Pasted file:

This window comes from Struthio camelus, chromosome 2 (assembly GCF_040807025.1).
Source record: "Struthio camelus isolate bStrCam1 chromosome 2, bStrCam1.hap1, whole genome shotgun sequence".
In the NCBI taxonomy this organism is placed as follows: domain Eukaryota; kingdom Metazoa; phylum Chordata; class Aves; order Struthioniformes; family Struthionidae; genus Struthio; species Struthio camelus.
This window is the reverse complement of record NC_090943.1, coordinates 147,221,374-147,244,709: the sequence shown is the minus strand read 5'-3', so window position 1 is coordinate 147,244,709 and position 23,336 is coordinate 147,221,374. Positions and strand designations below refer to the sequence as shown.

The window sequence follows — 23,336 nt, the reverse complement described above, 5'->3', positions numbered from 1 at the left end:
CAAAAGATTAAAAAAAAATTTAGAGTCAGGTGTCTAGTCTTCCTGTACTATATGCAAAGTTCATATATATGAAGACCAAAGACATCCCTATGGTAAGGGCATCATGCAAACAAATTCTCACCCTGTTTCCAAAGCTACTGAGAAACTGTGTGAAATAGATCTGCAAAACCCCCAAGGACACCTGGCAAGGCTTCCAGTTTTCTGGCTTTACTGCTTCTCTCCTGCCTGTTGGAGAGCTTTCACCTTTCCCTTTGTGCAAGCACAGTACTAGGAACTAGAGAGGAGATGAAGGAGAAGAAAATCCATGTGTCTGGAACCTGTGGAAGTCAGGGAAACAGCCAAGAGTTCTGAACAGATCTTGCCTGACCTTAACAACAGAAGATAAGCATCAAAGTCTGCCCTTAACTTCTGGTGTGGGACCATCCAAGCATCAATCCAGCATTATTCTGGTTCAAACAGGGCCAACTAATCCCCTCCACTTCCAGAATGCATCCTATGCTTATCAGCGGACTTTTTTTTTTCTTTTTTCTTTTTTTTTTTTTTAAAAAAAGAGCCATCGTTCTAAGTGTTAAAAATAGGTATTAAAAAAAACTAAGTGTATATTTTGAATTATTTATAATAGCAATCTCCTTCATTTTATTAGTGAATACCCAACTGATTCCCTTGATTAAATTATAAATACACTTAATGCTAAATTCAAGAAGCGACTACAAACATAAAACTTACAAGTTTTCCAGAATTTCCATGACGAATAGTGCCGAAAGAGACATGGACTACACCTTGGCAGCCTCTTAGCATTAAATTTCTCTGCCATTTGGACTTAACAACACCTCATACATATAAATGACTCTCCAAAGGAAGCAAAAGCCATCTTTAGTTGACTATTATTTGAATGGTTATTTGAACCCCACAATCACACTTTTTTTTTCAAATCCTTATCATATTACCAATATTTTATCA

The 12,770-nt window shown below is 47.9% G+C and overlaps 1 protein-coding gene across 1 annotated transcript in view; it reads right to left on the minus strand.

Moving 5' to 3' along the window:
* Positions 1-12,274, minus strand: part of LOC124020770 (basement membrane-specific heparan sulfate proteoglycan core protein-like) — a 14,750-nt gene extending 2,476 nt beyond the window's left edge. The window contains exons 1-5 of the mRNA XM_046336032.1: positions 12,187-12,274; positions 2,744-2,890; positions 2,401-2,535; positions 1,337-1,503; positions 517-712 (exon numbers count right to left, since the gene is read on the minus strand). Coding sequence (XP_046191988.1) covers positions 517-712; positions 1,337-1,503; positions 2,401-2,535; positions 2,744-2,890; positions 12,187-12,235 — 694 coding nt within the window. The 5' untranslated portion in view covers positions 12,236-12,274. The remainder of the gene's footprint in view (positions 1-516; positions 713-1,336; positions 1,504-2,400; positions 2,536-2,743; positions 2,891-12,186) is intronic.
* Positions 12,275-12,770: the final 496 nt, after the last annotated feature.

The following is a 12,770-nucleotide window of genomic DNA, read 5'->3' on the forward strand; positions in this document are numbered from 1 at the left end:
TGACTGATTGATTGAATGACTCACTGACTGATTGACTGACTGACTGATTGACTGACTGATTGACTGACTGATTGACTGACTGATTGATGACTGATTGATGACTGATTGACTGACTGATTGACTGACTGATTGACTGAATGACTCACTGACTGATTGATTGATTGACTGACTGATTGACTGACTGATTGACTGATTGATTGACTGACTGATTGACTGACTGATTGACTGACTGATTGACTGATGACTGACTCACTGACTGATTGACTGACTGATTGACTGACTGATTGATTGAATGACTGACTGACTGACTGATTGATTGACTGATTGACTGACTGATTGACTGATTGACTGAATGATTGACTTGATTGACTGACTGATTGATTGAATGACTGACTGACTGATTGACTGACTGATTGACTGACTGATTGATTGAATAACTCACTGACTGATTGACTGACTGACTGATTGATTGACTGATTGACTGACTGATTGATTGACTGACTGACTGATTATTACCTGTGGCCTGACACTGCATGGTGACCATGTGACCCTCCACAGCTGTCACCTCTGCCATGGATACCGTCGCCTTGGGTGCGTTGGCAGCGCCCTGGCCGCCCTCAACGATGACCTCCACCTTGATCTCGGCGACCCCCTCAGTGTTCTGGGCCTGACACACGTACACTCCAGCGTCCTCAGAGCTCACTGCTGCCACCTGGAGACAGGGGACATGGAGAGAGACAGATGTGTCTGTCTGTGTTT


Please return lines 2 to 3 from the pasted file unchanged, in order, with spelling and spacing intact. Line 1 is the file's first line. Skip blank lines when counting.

Source record: "Struthio camelus isolate bStrCam1 chromosome 2, bStrCam1.hap1, whole genome shotgun sequence".
In the NCBI taxonomy this organism is placed as follows: domain Eukaryota; kingdom Metazoa; phylum Chordata; class Aves; order Struthioniformes; family Struthionidae; genus Struthio; species Struthio camelus.